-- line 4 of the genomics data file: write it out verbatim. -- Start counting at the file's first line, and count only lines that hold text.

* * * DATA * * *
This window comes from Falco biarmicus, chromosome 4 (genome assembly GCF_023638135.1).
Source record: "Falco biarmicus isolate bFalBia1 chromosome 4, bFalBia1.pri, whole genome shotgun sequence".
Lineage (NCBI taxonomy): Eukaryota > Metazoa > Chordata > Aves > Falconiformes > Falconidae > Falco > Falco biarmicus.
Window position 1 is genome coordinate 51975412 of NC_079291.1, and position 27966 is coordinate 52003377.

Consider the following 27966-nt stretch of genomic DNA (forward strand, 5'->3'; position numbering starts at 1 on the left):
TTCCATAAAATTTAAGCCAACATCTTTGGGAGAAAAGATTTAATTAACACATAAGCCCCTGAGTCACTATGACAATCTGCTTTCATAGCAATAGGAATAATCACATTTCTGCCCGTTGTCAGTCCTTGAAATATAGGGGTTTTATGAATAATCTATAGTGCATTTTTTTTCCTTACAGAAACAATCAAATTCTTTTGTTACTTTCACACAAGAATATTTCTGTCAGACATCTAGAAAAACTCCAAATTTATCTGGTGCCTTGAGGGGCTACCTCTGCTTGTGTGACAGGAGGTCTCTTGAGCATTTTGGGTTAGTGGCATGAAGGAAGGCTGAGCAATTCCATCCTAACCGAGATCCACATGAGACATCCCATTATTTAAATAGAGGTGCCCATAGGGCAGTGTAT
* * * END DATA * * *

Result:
Window position 1 is genome coordinate 51975412 of NC_079291.1, and position 27966 is coordinate 52003377.